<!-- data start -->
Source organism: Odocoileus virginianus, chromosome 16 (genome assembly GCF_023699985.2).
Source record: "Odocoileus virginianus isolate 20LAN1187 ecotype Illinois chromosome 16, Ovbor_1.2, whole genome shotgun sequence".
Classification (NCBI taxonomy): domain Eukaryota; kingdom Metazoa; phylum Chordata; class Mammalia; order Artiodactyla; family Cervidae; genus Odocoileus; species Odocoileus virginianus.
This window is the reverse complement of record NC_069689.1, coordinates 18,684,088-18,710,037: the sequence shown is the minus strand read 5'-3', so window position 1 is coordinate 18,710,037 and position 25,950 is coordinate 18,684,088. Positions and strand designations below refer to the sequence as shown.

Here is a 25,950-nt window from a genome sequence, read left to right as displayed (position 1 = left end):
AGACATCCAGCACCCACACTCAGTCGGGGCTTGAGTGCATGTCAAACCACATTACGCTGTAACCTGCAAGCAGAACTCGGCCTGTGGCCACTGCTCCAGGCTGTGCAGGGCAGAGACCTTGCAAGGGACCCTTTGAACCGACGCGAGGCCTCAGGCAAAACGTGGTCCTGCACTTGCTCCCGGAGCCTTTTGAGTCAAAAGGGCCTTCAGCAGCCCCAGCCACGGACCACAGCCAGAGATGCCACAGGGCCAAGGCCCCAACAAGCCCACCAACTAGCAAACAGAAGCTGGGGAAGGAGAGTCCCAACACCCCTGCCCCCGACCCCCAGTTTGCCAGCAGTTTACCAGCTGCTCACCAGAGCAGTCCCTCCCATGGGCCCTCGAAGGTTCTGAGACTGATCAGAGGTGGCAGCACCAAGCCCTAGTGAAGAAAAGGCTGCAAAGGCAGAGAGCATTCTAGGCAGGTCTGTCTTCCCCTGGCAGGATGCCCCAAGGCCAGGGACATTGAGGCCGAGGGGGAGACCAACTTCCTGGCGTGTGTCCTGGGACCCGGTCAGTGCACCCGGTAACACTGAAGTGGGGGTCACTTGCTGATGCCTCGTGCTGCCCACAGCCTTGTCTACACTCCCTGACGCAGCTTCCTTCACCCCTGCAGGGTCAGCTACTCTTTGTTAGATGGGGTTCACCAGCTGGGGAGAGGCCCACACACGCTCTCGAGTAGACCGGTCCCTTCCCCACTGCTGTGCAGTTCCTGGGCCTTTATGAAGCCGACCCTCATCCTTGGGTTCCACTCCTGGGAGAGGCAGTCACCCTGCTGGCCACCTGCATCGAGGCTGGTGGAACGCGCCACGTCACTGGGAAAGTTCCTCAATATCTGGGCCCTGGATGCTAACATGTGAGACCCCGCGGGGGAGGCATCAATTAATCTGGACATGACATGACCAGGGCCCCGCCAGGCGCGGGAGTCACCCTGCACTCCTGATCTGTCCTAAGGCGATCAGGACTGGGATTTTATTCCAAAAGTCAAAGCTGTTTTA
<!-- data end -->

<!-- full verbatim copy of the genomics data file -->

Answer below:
Source organism: Odocoileus virginianus, chromosome 16 (genome assembly GCF_023699985.2).
Source record: "Odocoileus virginianus isolate 20LAN1187 ecotype Illinois chromosome 16, Ovbor_1.2, whole genome shotgun sequence".
Classification (NCBI taxonomy): domain Eukaryota; kingdom Metazoa; phylum Chordata; class Mammalia; order Artiodactyla; family Cervidae; genus Odocoileus; species Odocoileus virginianus.
This window is the reverse complement of record NC_069689.1, coordinates 18,684,088-18,710,037: the sequence shown is the minus strand read 5'-3', so window position 1 is coordinate 18,710,037 and position 25,950 is coordinate 18,684,088. Positions and strand designations below refer to the sequence as shown.

Here is a 25,950-nt window from a genome sequence, read left to right as displayed (position 1 = left end):
AGACATCCAGCACCCACACTCAGTCGGGGCTTGAGTGCATGTCAAACCACATTACGCTGTAACCTGCAAGCAGAACTCGGCCTGTGGCCACTGCTCCAGGCTGTGCAGGGCAGAGACCTTGCAAGGGACCCTTTGAACCGACGCGAGGCCTCAGGCAAAACGTGGTCCTGCACTTGCTCCCGGAGCCTTTTGAGTCAAAAGGGCCTTCAGCAGCCCCAGCCACGGACCACAGCCAGAGATGCCACAGGGCCAAGGCCCCAACAAGCCCACCAACTAGCAAACAGAAGCTGGGGAAGGAGAGTCCCAACACCCCTGCCCCCGACCCCCAGTTTGCCAGCAGTTTACCAGCTGCTCACCAGAGCAGTCCCTCCCATGGGCCCTCGAAGGTTCTGAGACTGATCAGAGGTGGCAGCACCAAGCCCTAGTGAAGAAAAGGCTGCAAAGGCAGAGAGCATTCTAGGCAGGTCTGTCTTCCCCTGGCAGGATGCCCCAAGGCCAGGGACATTGAGGCCGAGGGGGAGACCAACTTCCTGGCGTGTGTCCTGGGACCCGGTCAGTGCACCCGGTAACACTGAAGTGGGGGTCACTTGCTGATGCCTCGTGCTGCCCACAGCCTTGTCTACACTCCCTGACGCAGCTTCCTTCACCCCTGCAGGGTCAGCTACTCTTTGTTAGATGGGGTTCACCAGCTGGGGAGAGGCCCACACACGCTCTCGAGTAGACCGGTCCCTTCCCCACTGCTGTGCAGTTCCTGGGCCTTTATGAAGCCGACCCTCATCCTTGGGTTCCACTCCTGGGAGAGGCAGTCACCCTGCTGGCCACCTGCATCGAGGCTGGTGGAACGCGCCACGTCACTGGGAAAGTTCCTCAATATCTGGGCCCTGGATGCTAACATGTGAGACCCCGCGGGGGAGGCATCAATTAATCTGGACATGACATGACCAGGGCCCCGCCAGGCGCGGGAGTCACCCTGCACTCCTGATCTGTCCTAAGGCGATCAGGACTGGGATTTTATTCCAAAAGTCAAAGCTGTTTTA